Knowing when to sell a penny stock is an overlooked aspect of day trading. The ultimate decision to sell a penny decides if you will profit or lose from the trade. Selling too early can be the worst feeling in the world, watching your stock climb higher. Thinking to yourself, if I only had the balls to hold on longer, I would have made money. On the other hand selling and watching the share price drop, gives you that feeling of relief. 90% of traders fail because they don’t know when to sell because they aren’t a strategy.
Before you make the final decision to sell, a number of factors must be considered. In my opinion the best way to sell is by scaling out of your position. By doing so, I find it helps reduce your stress levels. For example if you own $20,000 worth of a stock and it goes up over 50-100%, it would be wise to sell half or maybe three quarters of your shares and let the rest ride. If the share price continues to ride higher you will have captured some of the upside gains and will feel less guilty then if you had sold all at once.
Consider these indicators when deciding to sell or hold onto a stock:
- How high is your risk tolerance? Can you handle much pain?
- Are there better investment opportunities elsewhere?
- Risk to reward ratio.
- You may need the money for something else.
1. Technical Trends of a Stock
Is the stock price in an upward, downward or sideways trend? An uptrend means that a company has 2 or 3 up days for every down day. This would mean the price would move higher month after month. Some trends can last months other days. By buying early into a strong upward trend, you can profit significantly. To eliminate risk, only buy when it is clear the stock is trending upwards. Once the trend is over, it’s time to sell your position.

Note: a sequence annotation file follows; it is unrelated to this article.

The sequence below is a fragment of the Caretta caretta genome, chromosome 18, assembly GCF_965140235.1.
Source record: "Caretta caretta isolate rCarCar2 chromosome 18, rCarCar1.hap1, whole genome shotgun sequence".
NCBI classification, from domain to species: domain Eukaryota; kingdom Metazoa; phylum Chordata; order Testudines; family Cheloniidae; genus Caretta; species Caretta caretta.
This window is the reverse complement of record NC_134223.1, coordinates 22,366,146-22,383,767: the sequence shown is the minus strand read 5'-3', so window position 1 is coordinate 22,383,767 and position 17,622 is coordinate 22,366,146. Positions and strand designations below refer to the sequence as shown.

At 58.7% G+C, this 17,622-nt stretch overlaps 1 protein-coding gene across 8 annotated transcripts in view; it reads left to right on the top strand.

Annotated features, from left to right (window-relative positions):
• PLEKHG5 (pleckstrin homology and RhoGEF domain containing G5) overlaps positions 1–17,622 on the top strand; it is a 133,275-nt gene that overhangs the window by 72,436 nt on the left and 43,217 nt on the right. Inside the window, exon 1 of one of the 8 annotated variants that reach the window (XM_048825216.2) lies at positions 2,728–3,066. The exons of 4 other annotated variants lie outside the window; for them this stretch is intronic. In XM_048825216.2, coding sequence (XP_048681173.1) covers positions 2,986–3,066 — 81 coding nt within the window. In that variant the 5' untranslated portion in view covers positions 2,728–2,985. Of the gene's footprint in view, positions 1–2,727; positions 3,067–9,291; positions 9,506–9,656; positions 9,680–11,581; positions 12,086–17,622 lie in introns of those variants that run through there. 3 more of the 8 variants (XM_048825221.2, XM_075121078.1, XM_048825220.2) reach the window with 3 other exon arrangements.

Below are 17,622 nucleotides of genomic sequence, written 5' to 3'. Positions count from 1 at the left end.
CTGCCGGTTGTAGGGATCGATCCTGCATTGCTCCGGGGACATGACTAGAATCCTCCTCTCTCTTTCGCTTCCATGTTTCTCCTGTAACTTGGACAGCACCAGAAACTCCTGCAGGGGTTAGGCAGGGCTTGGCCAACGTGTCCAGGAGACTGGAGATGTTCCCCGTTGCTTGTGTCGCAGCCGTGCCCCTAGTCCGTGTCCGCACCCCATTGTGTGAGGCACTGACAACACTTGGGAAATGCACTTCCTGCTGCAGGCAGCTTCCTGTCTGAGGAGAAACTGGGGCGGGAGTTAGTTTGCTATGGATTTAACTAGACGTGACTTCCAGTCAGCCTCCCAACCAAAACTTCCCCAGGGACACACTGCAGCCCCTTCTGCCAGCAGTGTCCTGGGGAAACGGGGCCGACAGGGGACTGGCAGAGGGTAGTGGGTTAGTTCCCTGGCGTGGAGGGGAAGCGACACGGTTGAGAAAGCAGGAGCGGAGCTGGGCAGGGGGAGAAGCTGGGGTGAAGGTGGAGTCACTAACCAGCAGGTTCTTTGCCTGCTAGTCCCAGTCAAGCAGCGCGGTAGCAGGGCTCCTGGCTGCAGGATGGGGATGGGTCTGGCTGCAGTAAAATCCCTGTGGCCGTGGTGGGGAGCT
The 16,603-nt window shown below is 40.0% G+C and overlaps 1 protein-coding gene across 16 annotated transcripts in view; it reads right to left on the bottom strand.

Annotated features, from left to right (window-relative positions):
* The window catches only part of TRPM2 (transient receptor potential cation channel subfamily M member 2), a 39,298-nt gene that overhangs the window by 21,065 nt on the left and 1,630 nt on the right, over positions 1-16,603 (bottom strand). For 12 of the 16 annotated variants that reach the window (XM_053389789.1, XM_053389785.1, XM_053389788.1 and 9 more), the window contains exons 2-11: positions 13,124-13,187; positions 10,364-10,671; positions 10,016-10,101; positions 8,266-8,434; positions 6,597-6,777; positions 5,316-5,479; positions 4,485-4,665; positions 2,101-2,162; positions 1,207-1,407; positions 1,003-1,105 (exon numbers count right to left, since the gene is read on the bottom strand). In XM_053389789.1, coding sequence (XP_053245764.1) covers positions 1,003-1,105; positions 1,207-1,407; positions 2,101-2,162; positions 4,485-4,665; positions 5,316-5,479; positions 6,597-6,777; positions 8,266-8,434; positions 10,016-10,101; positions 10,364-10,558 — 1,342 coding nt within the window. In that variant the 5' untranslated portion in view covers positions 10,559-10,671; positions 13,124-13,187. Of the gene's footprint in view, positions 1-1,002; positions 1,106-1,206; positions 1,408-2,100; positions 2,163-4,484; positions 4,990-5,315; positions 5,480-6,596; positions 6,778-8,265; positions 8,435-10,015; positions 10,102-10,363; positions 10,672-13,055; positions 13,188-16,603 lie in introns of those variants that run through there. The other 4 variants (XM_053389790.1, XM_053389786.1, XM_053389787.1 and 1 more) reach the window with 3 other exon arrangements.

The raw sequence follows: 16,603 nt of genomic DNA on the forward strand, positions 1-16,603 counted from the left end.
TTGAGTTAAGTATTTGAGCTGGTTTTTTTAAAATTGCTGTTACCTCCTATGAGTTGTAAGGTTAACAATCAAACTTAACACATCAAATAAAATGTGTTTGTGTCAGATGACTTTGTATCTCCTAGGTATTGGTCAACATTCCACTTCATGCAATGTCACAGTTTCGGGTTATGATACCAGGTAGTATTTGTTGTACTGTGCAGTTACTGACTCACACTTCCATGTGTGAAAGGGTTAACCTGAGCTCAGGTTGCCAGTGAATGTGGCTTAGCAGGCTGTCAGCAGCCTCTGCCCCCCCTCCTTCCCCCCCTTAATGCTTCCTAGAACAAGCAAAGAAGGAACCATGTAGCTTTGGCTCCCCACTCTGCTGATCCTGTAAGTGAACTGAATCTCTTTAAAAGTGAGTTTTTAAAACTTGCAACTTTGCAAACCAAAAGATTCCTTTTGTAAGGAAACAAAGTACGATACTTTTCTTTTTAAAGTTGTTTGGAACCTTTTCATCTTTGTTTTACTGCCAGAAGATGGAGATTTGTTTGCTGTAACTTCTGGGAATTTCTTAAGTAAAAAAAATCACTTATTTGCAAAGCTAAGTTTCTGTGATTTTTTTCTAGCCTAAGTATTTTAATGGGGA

Once a stock’s uptrend or downtrend is over it can start trading erratically, giving you less of a chance of profiting from future price movements. It’s common for a trend to reverse. Learning to find trend reversals can be extremely profitable. To help spot a trend reversal before the crowd, look out for the momentum and trading activity of the stock. The most important trend reversal patterns are the topping out and bottoming out patterns.
Support and Resistance levels tend to hold at round numbers like $1.00, $1.50, $2.00. This is a tip I learned from legendary investor Jesse Livermore. This tends to happen because investors tell their brokers to buy or sell at nice round numbers. Volume tends to increase when share prices approach support levels. Buying pressure increases at these levels and will potentially keep the price over support. Also support levels can fail, which can take out stop losses causing a sharp stock decline. Several support levels may exist for a single stock, but each support levels can be weak, strong or moderate. Generally when a stock falls below support, it can become resistance.
These are caused by an increase in selling activity at a particular price, making it harder for it to rise above a certain level. Resistance levels can be a great place to take profits.
2. The Reason why you Bought the Stock
Does the reason why you bought the shares still apply? Has the company’s prospects improved? If the company’s growth is too slow, its profit margin is decreasing, debt is increasing or it is not executing its business model, it may be time to sell.
3. Volume of shares traded (Trading Activity)
Increases in trading activity is usually positive for penny stocks, unless there is a major sell off. High trading activity could mean the penny stock is getting a lot of exposure. If volume of shares traded is decreasing or non-existent, this would be cause for concern and you may have difficulty selling your shares. Judging whether a stock has high or low trading activity comes down following historical trading volumes.